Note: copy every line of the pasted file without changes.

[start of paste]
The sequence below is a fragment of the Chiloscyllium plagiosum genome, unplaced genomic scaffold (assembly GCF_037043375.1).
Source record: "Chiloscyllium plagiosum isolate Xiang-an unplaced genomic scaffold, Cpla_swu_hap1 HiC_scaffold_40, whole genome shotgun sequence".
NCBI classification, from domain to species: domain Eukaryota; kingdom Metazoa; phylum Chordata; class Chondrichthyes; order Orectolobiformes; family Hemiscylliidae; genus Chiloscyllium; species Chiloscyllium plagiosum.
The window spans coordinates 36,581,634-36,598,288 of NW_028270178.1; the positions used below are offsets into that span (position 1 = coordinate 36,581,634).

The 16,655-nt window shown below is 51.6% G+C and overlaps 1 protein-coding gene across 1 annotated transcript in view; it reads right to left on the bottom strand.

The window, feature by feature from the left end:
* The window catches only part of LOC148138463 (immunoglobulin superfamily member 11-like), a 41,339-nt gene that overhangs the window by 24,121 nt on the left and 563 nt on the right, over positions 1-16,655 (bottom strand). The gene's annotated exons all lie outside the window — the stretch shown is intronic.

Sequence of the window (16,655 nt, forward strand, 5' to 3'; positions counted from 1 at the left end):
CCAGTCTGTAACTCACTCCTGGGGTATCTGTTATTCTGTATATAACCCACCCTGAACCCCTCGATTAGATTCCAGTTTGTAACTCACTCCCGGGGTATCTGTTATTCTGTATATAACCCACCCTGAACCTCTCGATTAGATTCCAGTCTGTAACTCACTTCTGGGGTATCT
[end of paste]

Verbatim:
The sequence below is a fragment of the Chiloscyllium plagiosum genome, unplaced genomic scaffold (assembly GCF_037043375.1).
Source record: "Chiloscyllium plagiosum isolate Xiang-an unplaced genomic scaffold, Cpla_swu_hap1 HiC_scaffold_40, whole genome shotgun sequence".
NCBI classification, from domain to species: domain Eukaryota; kingdom Metazoa; phylum Chordata; class Chondrichthyes; order Orectolobiformes; family Hemiscylliidae; genus Chiloscyllium; species Chiloscyllium plagiosum.
The window spans coordinates 36,581,634-36,598,288 of NW_028270178.1; the positions used below are offsets into that span (position 1 = coordinate 36,581,634).

The 16,655-nt window shown below is 51.6% G+C and overlaps 1 protein-coding gene across 1 annotated transcript in view; it reads right to left on the bottom strand.

The window, feature by feature from the left end:
* The window catches only part of LOC148138463 (immunoglobulin superfamily member 11-like), a 41,339-nt gene that overhangs the window by 24,121 nt on the left and 563 nt on the right, over positions 1-16,655 (bottom strand). The gene's annotated exons all lie outside the window — the stretch shown is intronic.

Sequence of the window (16,655 nt, forward strand, 5' to 3'; positions counted from 1 at the left end):
CCAGTCTGTAACTCACTCCTGGGGTATCTGTTATTCTGTATATAACCCACCCTGAACCCCTCGATTAGATTCCAGTTTGTAACTCACTCCCGGGGTATCTGTTATTCTGTATATAACCCACCCTGAACCTCTCGATTAGATTCCAGTCTGTAACTCACTTCTGGGGTATCT